The bridge on the river Nanxi or a meditation on Li Zhixiong¡¯s photographic train ride

What exactly touched me when I discovered the photographs of Li Zhixiong in Pingyao 2007? An unspeakable emotion. I thought: ¡°a Chinese photographer had gone to photograph a French railway station¡­ in France.¡±

This typical French architecture, the exact replica of our so familiar countryside train stations, the roof, the masonry, walls painted in ochre yellow, the casings of the doors and the windows, even the clock, all these trompe-l'oeil! In addition to a good lesson of history & geography that Li Zhixiong has given me, what a personal discovery at the same time, all these memories that rise up to the surface! This square format and all color photographs, with a window mannequin as the main cast, that can be only an homage to Bernard Faucon (*), even if the author acknowledges he has never heard of this name before. This hot and humid sensual atmosphere and this implicit reference to Indochina unquestionably evoke the ¡°lovers¡± of Marguerite Duras (*), even if the photographer, again, confesses he has never read anything written by Duras.

What do we see in Li¡¯s photographs? It¡¯s all about train and railway. No need for psychoanalysis. It¡¯s only communication. Communication between two people in love, communication between China and the external world, a dialogue between the present and the past, between reality and the imaginary, between the genuine and the fabricated.? Like this waiting scene on the station platforms which reaches perfection in its composition: the characters are standing apart but their shadows are about to embrace.

This Chinaman and this woman (she can only be French can't she? In this railwayman¡¯s roundhouse on the French Yunnan railway?), the two lovers turning their back to each other playing the love-hate game, don't they reflect these relations between China and the West?

That this woman is represented by a window mannequin does not mean simply set language and incommunicability, there is true tenderness in this pas-de-deux, this quick-slow-quick waltz between a man of flesh and a morbid dumb statue.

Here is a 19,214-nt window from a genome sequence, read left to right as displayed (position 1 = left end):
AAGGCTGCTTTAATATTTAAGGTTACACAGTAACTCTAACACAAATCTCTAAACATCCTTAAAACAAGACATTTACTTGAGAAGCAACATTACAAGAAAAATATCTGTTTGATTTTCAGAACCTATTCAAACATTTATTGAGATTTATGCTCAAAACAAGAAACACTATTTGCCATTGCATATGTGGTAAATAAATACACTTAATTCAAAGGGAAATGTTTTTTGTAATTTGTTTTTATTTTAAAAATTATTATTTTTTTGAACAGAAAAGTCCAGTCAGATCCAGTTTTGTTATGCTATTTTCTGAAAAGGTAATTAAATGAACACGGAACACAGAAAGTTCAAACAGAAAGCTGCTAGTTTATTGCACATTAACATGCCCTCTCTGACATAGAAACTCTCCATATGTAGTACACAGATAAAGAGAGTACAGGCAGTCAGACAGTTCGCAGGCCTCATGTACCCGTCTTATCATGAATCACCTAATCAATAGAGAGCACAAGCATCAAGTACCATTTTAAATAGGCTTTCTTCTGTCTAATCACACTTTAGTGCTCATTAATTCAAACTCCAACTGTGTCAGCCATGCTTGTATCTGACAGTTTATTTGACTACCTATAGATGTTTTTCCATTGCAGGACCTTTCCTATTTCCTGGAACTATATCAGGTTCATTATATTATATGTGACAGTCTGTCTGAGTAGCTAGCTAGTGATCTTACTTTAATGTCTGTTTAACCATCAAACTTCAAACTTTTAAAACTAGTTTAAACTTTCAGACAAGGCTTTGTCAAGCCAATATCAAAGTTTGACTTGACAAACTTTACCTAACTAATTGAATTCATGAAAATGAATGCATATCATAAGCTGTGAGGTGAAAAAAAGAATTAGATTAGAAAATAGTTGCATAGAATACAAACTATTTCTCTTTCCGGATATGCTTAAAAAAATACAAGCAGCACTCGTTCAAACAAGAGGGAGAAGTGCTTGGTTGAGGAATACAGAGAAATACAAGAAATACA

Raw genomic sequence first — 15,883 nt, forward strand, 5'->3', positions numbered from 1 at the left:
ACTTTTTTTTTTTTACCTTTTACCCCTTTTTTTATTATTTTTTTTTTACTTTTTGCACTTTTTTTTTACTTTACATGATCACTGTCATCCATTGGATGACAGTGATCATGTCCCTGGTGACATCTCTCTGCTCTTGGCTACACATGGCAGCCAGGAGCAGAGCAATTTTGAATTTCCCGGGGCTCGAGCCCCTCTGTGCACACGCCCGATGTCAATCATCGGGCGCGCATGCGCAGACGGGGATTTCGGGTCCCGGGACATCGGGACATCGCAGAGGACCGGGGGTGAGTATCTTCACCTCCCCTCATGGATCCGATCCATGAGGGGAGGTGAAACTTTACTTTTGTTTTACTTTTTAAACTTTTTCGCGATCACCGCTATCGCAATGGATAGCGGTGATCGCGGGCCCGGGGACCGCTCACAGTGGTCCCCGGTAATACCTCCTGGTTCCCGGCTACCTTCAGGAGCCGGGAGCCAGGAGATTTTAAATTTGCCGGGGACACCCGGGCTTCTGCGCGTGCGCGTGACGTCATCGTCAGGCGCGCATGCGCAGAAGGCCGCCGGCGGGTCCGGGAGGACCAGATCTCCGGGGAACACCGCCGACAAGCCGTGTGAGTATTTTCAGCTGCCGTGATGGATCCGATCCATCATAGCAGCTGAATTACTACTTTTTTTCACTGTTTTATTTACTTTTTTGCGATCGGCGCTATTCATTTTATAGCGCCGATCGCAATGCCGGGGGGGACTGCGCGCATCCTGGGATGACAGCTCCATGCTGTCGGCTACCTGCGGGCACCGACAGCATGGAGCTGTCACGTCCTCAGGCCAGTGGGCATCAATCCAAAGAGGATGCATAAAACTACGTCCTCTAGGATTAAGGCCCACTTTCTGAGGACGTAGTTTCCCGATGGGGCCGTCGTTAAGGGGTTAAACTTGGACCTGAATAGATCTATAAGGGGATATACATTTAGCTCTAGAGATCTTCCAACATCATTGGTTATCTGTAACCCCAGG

The surprising presence of the priest, this key figure of missionary who are at time sincere carriers of message of love and at times forerunners of colonial invasions: how many impossible loves they were responsible for? They are the sources of conflicts between Chinese Confucianism and puritan Christianity, between atheistic Chinamen and Christian Western women, or between Western women and Chinese lovers (see the Lover of Marguerite Duras)?

This railwayman making the great leap forward in front of this masterpiece of the railway, is it a joke or a homage to the symbol of the techno-industrial prowess and to the disproportionate ambition of its manufacturers of the time? This Eiffel bridge on rafters posing as a pair of scissors planted in two vertical rock cliffs above the Nanxi river does it warn us of this cultural gap between the East and the West, or better, this great divide between man (from Mars) and woman (from Venus)? Connecting two tunnels, wouldn't this bridge be rather a splendid symbol of friendship between two peoples, symbol of man¡¯s conquest over the obstacles of nature? For Li Zhixiong it could quite simply be the passage of the world of reality into the world of imaginary.

My own obsession ignited by these photographs of Li Zhixiong has pushed me into rereading Duras, Auguste Francois, Faucon and Bodard, into researching as far as the History of the French colonies, etc. But this is nothing beside the obstinate Yunnan collector Mr. Yin Xiaojun who has spent the past 10 years collecting and studying the photographic legacy of Auguste Fran?ois (*) who negotiated and supervised the construction of the railway. The latter, failing to have fully grasped the Chinese civilization, had nevertheless left to the posterity and especially to China, which is in terrible lack in that matter, an exceptional iconographic document without equivalent. We would like to thank the gentleman for the invaluable old snapshots that he has kindly authorized us to use for the book.

And we - those (like me) who identify with this suspended bridge between two chasms: daredevils at great extremes or cultural ¡°transmitters¡± - let us be eternally grateful to Li Zhixiong for having had this brilliant idea allowing us to discover and to rediscover this part of our inner selves.
Jean Loh
* Bernard Faucon : Bernard Faucon photographies, (339p) Actes Sud (2005)
* Marguerite Duras : L¡¯Amant (1984) / L¡¯Amant de la Chine du Nord (1991)
* Auguste Francois : L¡¯Oeil du Consul ¨C AF en Chine 1896-1904 / Edition du Ch¨ºne ¨C Guimet (1989) 217p
* Auguste Francois : Le Mandarin Blanc (1990) Calmann-L¨¦vy
* Auguste Francois : De la Mer de Chine au Tonkin, photographies 1886-1904, Ed Sonogy (1996) 167p Masterpiece is used by Lucien Bodard in Le Fils du Consul (1975) Grasset

Li Zhixiong - L'Amant du Sud
Li Zhixiong
4 color printing
128 pages